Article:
Northern Ireland

Rates: Máirtín Ó Muilleoir proposes higher bills for 7,000 households

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Image caption The minister said it forms part of "the biggest shake up in rating policy in a generation"

About 7,000 households in Northern Ireland could face higher rates bills under a proposal from the Finance Minister, Máirtín Ó Muilleoir.

Rates are property taxes paid by households and businesses and are based on the value of the property.

He said the reforms are part of "the biggest shake up in rating policy in a generation".

But the DUP's Emma Little Pengelly said the proposals have yet to get executive approval.

"These are the minister's views. He has put forward his proposals and there will now be a consultation," she said.

Image caption Emma Little Pengelly said the plans had not yet been agreed by the Stormont Executive

"As chair of the finance committee, we are undertaking a process of taking evidence from a wide range of people impacted by this.

"We will be making up our minds during this process and the proposals will come back to the Northern Ireland Executive."

'Shake up'

Households who pay their entire annual rates bill in one chunk currently get a 4% discount as part of what is known as the early-payment discount.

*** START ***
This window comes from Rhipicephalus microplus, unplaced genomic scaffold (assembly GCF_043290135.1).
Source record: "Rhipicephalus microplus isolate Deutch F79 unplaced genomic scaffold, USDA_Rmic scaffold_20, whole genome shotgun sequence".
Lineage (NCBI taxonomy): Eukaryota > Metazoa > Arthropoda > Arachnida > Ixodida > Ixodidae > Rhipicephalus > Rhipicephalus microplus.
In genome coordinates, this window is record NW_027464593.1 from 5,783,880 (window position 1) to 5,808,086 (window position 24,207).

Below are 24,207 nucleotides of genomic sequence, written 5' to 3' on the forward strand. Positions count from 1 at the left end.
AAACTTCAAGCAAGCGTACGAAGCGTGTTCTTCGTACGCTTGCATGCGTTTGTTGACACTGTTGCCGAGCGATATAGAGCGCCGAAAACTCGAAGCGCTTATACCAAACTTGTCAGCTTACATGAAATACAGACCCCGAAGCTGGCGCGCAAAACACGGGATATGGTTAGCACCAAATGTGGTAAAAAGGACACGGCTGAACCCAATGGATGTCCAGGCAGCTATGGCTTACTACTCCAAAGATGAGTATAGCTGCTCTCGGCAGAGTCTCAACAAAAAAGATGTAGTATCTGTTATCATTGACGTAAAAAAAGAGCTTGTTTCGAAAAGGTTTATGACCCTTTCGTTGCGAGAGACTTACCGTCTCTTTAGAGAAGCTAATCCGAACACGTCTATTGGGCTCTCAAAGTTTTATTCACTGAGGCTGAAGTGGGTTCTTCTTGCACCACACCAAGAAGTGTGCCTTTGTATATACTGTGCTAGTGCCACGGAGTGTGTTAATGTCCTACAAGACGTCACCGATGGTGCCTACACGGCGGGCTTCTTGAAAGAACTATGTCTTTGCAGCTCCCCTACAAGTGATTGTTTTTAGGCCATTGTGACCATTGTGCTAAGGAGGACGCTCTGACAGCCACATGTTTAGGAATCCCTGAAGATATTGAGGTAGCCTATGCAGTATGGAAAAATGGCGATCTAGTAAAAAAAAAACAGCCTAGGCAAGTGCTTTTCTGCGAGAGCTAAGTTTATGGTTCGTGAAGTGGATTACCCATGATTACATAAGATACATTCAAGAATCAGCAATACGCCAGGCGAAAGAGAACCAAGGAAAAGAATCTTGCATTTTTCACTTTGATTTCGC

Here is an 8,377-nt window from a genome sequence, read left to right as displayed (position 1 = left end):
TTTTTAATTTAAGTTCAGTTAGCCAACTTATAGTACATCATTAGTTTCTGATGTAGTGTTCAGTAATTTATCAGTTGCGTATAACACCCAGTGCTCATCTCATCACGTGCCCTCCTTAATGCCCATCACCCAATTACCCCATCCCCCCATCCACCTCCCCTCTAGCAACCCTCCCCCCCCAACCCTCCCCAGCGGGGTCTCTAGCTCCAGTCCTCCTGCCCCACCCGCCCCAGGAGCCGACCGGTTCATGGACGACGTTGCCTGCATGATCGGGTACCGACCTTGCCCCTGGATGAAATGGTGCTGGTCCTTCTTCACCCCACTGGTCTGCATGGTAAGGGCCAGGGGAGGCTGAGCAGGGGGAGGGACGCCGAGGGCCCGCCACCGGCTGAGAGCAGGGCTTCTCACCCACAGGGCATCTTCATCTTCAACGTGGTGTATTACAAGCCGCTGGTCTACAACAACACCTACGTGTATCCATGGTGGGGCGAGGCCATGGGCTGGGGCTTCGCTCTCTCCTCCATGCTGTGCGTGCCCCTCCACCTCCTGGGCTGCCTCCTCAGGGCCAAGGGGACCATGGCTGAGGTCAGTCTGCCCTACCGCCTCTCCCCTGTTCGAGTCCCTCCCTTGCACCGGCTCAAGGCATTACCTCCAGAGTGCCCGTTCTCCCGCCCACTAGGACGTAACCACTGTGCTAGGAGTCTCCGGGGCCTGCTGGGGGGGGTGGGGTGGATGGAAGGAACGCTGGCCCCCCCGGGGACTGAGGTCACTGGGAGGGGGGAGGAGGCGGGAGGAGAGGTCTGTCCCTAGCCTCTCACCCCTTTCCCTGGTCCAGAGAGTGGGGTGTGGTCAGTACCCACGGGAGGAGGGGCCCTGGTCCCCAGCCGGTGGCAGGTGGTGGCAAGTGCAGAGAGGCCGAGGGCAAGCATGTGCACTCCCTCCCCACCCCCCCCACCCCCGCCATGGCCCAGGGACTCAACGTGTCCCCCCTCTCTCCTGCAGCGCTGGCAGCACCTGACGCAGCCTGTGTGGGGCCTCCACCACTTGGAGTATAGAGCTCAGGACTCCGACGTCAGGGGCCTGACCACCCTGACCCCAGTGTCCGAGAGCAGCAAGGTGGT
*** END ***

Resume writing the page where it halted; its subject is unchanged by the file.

But Mr Ó Muilleoir has proposed phasing this out.

The proposed plan will also mean charity shops, which currently pay no rates, will have to contribute.

The minister pointed to the rest of the UK, where such shops get an 80% discount.

Image caption Mr O'Muilleoir is also due to announce a new scheme for small business

Currently, if a house has a rateable value above £400,000 its rates bill is assessed as though it is valued at £400,000.

The minister is proposing to change the system so that rates are now levied on the portion above £400,000.

That would raise about £4.5m for the executive.

But Mrs Little Pengelly said that the DUP support the capped rate as it stands.

Hospitality

The small business rates relief scheme, which was introduced in the depths of the recession, is to be refocused on retail and hospitality businesses.

A review found that while the current scheme was popular, it had not helped create jobs or economic growth.

The new scheme will provide more support for fewer businesses at a cost of £22m.

A pilot scheme is also proposed for additional rate relief to businesses along the Falls and Newtownards Roads in Belfast.

These "Business Empowerment Zones" will be designed to encouragement investment.

Measures to increase the rates charged on empty commercial properties will raise about £16m.

Currently, an empty property pays no rates for three months and 50% after.

The new proposal is for empty properties to attract a rate of 75%.

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